Total 2011 compensation (2012 data unavailable at deadline): $13,347,652, of which $510,000 of $1.5 million base salary was deferred

Top three elements: Stock awards, $3.108 million; Non-equity incentive plan compensation, $3.097 million; Option awards, just under $3 million


Richard A. Gonzalez

AbbVie, chairman and CEO5

Perks and “all other” compensation: $449,288, consisting of:

  • $154,681: Earnings, fees and tax payments for non-qualified defined benefit and non-qualified defined contribution plans
  • $294,607: Non-business related flights

Total 2012 compensation: $7,949,2175

Top three elements: Stock awards, $3.342 million; Non-equity incentive plan compensation, $2.5 million; Salary, $863,942


Alex Gorsky

Johnson & Johnson, chairman/CEO effective April 26, 2012

Perks and “all other” compensation: $159,774, including $48,923 in registrant contributions to defined contribution plans; $6,960 in tax reimbursements6; $5,829 in insurance premiums; and “Perquisites and other personal benefits” totaling $98,062:

  • $51,706: car and driver for commutation and other personal transportation
  • $34,659: personal use of the corporate aircraft
  • Undisclosed: Home security monitoring fees—a portion of the $11,697 difference between reported $98,062 for “perquisite and other personal benefits” and the costs of corporate aircraft and car and driver

Total 2012 compensation: $10,977,109

Top three elements: Non-equity incentive plan compensation, $3.407 million; Stock awards, $2,790,229; Change in pension value and non-qualified deferred compensation earnings, $2.05 million


Joseph Jimenez

Novartis, CEO

Perks and “other benefits”: CHF 128,734 ($138,274), including unspecified “perquisites and other compensation valued at market price.”7

Total 2012 compensation: CHF 13,228,188 ($14,207,321)

Top three elements: Equity plan “select” shares, CHF 4.796 million ($5.151 million); Long-term performance plan, CHF 4.747 million ($5.098 million); Base compensation, CHF 2,025 million ($2.175 million)


John C. Lechleiter, Ph.D.

Eli Lilly & Co., chairman, president, and CEO

Perks and “all other” compensation: $90,000, consisting entirely of company match for each individual’s 401(k) plan contributions. “Perquisites and other personal benefits” totaled zero8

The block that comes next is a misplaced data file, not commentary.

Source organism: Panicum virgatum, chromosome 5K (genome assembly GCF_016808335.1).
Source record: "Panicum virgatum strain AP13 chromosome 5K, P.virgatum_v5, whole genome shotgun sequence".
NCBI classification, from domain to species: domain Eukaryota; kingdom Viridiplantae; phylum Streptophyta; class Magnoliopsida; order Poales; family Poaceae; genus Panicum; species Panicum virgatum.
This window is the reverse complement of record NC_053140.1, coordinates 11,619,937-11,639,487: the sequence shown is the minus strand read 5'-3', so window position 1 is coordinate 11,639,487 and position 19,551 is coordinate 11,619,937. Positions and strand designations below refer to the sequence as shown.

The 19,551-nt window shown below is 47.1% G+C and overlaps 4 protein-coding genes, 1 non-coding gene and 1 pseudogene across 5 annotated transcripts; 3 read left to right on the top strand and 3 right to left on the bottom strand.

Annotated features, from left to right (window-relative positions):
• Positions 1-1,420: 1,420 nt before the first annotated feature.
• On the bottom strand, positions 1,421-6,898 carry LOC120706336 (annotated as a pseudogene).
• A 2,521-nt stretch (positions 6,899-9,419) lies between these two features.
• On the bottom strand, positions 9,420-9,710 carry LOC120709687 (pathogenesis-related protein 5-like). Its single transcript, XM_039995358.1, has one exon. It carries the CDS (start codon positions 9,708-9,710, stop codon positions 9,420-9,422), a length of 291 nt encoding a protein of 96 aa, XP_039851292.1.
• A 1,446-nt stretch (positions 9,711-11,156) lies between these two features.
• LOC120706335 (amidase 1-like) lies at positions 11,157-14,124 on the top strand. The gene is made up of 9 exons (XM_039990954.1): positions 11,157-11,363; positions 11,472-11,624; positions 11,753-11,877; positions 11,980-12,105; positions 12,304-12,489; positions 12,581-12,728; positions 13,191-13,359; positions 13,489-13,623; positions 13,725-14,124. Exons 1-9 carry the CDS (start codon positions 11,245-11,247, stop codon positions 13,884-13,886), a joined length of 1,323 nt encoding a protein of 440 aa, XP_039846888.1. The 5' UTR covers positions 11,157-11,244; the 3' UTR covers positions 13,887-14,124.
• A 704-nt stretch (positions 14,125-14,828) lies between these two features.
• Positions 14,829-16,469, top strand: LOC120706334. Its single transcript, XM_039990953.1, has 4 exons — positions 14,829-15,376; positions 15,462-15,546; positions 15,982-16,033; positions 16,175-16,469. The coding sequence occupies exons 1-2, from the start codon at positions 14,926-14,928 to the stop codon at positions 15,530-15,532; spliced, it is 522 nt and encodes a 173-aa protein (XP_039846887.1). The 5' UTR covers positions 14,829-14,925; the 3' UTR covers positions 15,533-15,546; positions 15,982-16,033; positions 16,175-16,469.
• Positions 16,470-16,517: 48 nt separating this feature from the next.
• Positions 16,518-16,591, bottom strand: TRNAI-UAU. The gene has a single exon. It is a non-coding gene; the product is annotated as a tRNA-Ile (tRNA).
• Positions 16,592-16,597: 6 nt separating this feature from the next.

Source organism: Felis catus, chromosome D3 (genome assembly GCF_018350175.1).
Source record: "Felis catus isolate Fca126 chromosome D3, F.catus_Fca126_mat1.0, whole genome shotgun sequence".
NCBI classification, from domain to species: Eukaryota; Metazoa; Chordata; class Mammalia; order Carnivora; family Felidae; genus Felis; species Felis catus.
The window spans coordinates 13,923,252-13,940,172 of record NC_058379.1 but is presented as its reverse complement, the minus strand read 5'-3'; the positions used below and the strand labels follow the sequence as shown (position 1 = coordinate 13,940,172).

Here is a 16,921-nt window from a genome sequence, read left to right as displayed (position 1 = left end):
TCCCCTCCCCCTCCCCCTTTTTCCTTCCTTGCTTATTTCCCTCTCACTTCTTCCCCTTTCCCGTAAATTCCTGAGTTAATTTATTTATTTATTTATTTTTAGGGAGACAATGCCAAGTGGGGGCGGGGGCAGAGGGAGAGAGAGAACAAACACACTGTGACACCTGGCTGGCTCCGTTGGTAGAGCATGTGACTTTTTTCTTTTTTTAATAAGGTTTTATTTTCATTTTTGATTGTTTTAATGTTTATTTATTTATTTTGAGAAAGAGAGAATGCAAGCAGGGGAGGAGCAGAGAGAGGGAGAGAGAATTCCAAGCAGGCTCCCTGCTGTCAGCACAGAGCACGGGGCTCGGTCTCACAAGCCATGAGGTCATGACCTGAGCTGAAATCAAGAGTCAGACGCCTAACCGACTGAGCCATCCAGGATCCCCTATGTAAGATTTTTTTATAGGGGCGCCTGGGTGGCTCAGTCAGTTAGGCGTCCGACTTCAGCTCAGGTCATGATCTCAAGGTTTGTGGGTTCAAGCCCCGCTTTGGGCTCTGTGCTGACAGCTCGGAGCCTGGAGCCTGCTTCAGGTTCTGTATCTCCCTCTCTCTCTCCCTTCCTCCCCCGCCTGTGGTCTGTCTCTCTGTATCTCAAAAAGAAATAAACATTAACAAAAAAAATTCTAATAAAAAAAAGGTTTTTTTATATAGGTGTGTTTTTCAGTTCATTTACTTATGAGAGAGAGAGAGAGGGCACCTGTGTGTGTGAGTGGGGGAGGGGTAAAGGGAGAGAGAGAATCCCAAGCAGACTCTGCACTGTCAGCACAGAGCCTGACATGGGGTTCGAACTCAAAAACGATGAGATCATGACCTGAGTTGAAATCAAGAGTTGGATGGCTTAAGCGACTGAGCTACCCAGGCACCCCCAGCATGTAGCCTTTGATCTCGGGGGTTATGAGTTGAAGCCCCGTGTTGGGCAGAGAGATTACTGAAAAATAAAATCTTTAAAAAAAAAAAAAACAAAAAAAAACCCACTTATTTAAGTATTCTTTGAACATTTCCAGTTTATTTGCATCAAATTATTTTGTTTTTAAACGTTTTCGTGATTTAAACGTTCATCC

Total 2012 compensation: $14,620,633

Top three elements: Stock awards, $5.625 million; Increase in pension value, $4.424 million; Non-equity incentive plan compensation, $2.982 million


John C. Martin

Gilead Sciences, chairman and CEO

Perks and “all other” compensation: $7,500, which includes matching contributions made by the company on Martin’s behalf to the 401(k) employee savings and retirement plan. “Currently, perquisites and other personal benefits are not a significant component of our executive compensation program,” Gilead stated in its proxy statement, filed March 20 with the SEC.

Total 2012 compensation: $15,257,272

Top three elements: Option awards, $5.433 million; Stock awards, $4.947 million; Non-equity incentive plan Compensation, $3.375 million


Robert L. Parkinson, Jr.

Baxter International, chairman and CEO

Perks and “all other” compensation: $9,012, reflecting in part $7,500 in 401(k) contributions. Company said its “limited range of perquisites” for named executive officers included “limited personal travel on company aircraft,” and an annual physical exam. “In 2012, the aggregate incremental cost associated with providing these perquisites was less than $10,000,” Baxter stated in its Proxy Statement, filed March 22.

Total 2012 compensation: $17,521,770

Top three elements: Stock awards, $6.348 million; Non-equity incentive plan compensation, $4.279 million; Option awards, $3.923 million


Ian Read

Pfizer, chairman and CEO